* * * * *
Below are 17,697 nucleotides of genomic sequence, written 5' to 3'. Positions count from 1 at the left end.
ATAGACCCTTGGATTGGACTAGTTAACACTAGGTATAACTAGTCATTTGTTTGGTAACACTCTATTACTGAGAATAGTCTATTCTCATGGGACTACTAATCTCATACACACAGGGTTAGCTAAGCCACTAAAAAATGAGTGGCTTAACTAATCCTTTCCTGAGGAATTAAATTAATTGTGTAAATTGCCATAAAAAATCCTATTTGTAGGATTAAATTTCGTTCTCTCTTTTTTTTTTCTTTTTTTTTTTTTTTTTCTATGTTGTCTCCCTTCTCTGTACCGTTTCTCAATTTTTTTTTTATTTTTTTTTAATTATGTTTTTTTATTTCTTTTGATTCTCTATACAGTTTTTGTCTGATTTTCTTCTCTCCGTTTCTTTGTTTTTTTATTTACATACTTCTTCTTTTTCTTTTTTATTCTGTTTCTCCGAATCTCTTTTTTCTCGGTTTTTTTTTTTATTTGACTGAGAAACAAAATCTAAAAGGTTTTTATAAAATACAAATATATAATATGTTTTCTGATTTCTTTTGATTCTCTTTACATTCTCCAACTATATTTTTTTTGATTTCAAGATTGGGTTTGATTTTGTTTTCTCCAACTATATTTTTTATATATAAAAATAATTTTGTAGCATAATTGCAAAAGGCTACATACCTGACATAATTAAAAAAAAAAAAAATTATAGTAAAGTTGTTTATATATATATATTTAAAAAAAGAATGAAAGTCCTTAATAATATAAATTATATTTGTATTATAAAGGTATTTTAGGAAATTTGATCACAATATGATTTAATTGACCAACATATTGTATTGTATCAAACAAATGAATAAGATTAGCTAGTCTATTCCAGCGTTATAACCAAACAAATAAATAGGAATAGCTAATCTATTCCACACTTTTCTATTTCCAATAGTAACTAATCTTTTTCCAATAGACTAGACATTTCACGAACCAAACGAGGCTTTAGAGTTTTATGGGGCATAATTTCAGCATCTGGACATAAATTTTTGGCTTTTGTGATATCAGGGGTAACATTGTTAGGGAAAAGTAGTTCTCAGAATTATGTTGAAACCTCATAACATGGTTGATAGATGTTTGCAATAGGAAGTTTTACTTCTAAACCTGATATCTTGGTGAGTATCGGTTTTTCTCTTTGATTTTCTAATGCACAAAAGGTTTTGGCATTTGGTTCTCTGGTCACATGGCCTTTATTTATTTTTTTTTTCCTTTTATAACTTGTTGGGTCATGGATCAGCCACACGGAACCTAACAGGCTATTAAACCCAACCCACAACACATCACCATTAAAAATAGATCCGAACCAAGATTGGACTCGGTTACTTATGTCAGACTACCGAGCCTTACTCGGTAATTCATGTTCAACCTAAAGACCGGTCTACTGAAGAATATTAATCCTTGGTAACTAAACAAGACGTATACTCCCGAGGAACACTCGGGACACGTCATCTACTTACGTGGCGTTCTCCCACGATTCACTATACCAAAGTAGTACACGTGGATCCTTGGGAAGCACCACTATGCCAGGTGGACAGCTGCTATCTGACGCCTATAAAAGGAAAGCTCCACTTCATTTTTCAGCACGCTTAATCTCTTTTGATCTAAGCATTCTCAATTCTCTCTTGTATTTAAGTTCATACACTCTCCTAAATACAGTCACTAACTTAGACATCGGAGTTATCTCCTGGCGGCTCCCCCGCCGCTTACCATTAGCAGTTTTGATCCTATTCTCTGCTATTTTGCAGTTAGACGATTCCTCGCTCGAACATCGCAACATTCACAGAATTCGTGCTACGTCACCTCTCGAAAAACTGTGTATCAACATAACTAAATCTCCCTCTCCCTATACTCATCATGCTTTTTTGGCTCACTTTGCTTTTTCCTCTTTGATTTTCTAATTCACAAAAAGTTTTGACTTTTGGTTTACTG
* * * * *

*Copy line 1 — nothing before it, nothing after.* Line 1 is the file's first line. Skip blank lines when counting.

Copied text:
Below are 17,697 nucleotides of genomic sequence, written 5' to 3'. Positions count from 1 at the left end.